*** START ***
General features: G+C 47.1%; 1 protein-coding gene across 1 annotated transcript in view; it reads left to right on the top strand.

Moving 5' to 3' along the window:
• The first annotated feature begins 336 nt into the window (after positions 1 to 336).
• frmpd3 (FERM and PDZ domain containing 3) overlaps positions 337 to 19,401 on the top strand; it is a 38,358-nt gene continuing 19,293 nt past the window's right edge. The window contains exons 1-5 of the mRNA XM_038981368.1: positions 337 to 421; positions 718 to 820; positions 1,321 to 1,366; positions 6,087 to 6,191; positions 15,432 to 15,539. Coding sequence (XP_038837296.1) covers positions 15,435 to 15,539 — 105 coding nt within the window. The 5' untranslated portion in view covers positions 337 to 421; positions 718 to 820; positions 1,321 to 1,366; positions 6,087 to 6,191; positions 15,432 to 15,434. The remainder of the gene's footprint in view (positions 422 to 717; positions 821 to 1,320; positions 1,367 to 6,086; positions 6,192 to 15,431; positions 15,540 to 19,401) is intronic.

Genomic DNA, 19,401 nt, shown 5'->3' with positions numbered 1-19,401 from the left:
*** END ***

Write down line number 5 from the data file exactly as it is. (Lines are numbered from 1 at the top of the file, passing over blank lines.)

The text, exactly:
Genomic DNA, 19,401 nt, shown 5'->3' with positions numbered 1-19,401 from the left: